- Associated Press - Friday, December 26, 2014

BOZEMAN, Mont. (AP) - A Gallatin County judge dismissed a charge of vehicular homicide while under the influence filed against the owner of a Belgrade liquor store, saying investigators didn’t preserve key evidence and prosecutors did not have probable cause to charge him in his wife’s death.

Michael Soule, 41, of Manhattan was accused of driving drunk on Interstate 90 west of Bozeman and causing a crash that killed 37-year-old Jennifer Soule early on Jan. 25, 2012, the Bozeman Daily Chronicle (http://bit.ly/144a8yu) reported.

Prosecutors alleged Soule was driving a pickup just over 100 mph and had a blood-alcohol content of 0.231 when the vehicle crashed into a guardrail. Both were ejected from the pickup.

Soule pleaded no contest in January 2013 as part of a plea agreement that called for a 10-year suspended sentence so he could care for the couple’s two children. District Judge Mike Salvagni rejected the plea agreement without explanation.

Defense attorney Al Avignone then sought to have the charge dismissed. He successfully argued that Montana Highway Patrol troopers failed to preserve evidence that could have exonerated his client. Avignone argued troopers didn’t collect a long hair from a jagged piece of metal near the driver’s side door and that recordings of witness statements were somehow lost. The vehicular homicide charge was dismissed last week.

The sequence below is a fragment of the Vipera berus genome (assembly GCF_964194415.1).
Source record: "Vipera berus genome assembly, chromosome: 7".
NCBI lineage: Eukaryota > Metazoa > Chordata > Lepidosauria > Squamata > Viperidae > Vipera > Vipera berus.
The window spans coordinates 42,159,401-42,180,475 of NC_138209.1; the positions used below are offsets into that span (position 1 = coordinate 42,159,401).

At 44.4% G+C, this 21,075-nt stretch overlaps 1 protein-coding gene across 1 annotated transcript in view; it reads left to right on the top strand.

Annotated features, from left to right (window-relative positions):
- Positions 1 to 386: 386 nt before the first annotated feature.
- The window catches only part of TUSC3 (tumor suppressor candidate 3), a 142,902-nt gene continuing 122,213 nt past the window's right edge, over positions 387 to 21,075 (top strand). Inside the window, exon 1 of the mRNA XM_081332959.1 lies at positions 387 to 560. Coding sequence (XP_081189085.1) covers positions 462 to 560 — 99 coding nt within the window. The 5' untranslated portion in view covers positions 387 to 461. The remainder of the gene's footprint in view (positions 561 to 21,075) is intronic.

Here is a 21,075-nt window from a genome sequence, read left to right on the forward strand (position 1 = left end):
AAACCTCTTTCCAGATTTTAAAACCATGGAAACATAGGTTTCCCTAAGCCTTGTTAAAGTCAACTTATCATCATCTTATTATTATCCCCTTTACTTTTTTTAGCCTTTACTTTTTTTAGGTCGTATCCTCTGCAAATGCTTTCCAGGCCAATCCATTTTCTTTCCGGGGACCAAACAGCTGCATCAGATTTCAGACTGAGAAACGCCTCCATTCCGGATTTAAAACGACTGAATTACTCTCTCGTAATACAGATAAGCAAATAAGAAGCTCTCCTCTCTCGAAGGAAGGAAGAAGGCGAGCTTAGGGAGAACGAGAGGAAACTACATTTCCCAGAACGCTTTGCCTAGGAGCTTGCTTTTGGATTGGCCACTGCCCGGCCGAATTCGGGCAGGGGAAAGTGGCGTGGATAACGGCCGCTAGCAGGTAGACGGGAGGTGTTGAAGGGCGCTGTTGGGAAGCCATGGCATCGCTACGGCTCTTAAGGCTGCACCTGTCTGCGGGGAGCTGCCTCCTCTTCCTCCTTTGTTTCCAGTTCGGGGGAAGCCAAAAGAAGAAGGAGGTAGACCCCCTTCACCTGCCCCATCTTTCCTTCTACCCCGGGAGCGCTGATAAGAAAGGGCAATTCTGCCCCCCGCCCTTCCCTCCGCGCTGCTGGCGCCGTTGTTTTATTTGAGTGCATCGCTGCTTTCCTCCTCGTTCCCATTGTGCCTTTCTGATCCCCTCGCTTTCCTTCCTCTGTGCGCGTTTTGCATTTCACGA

“While the police have no duty under Montana law to assist a defendant in gathering exculpatory evidence, once it is obtained, the police have a duty to preserve the evidence,” Salvagni wrote.

Salvagni said the affidavit of probable cause in the case failed to note that DNA from both Soule and his wife were on the driver’s side air bag, but only Michael Soule’s DNA was on the passenger side air bag, there were no fingerprints recovered from the keys or steering wheel that could have indicated who was driving and prosecutors had no witnesses who could identify who was driving.

Salvagni also found that troopers conducted a number of warrantless searches and seizures in Soule’s hospital room and that a legal blood draw taken two hours after the crash showed Soule’s blood-alcohol level was 0.07, just below the limit of 0.08 at which a person is considered legally intoxicated.

Eric Kitzmiller, chief deputy Gallatin County attorney, said he was disappointed with the decision and would consult with the attorney general’s office to determine whether to appeal. Prosecutors have 20 days to decide.

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Information from: Bozeman Daily Chronicle, http://www.bozemandailychronicle.com

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